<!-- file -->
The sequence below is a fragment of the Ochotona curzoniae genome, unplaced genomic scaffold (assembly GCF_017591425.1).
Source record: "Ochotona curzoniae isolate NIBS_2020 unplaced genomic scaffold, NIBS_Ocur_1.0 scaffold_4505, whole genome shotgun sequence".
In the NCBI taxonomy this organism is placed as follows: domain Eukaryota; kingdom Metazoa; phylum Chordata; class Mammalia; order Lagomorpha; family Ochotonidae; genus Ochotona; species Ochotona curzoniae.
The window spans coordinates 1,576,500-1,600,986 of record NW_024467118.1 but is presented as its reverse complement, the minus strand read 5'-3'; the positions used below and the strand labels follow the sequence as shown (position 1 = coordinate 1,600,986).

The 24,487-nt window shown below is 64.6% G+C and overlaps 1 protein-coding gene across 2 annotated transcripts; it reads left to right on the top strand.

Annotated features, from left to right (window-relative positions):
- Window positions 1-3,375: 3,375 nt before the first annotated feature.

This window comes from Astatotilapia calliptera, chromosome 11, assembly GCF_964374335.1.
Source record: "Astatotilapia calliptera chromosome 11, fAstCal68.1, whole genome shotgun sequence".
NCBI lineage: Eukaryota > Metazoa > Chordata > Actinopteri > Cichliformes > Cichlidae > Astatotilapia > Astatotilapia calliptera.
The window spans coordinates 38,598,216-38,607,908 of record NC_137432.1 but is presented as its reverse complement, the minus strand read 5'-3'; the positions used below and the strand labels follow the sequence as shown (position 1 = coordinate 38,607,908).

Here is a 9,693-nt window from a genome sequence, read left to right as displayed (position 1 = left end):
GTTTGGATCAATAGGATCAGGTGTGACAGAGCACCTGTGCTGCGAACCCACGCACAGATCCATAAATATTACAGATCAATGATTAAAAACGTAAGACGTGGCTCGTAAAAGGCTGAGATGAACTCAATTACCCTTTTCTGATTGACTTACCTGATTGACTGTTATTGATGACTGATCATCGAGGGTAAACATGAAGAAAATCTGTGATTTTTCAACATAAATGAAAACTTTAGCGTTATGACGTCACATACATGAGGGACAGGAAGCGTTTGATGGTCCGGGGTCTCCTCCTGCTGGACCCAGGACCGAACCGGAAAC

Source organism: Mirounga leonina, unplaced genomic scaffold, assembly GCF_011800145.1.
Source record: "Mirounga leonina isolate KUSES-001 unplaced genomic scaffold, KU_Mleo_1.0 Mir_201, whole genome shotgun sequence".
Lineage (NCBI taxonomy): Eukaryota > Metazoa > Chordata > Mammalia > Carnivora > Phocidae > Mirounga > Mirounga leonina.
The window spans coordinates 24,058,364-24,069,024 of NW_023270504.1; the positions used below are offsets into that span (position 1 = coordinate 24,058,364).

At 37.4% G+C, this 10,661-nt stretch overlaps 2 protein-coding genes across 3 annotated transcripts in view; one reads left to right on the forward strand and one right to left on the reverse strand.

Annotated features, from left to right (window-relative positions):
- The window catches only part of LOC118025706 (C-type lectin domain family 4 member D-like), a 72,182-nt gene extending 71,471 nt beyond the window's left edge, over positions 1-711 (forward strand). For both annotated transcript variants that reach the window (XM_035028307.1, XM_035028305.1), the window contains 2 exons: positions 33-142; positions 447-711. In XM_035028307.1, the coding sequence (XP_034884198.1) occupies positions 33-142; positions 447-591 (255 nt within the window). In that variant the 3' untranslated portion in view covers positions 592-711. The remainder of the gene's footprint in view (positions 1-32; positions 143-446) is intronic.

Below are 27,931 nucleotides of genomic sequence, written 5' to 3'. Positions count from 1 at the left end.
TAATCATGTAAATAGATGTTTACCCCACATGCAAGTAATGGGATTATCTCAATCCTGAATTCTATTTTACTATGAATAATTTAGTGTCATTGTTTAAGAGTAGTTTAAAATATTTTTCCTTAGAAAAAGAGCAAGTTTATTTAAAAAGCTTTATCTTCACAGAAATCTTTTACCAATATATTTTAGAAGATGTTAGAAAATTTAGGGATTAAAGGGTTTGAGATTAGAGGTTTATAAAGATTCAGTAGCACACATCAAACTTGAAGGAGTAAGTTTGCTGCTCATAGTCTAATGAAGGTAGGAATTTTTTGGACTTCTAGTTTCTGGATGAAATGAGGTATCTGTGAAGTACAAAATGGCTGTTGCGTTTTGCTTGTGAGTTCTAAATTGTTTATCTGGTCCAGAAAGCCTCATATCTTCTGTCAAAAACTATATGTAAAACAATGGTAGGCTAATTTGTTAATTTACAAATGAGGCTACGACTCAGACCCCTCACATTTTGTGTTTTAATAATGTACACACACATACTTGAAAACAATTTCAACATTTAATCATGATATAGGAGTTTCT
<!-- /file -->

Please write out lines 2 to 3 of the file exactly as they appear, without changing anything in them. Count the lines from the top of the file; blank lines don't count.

Source record: "Ochotona curzoniae isolate NIBS_2020 unplaced genomic scaffold, NIBS_Ocur_1.0 scaffold_4505, whole genome shotgun sequence".
In the NCBI taxonomy this organism is placed as follows: domain Eukaryota; kingdom Metazoa; phylum Chordata; class Mammalia; order Lagomorpha; family Ochotonidae; genus Ochotona; species Ochotona curzoniae.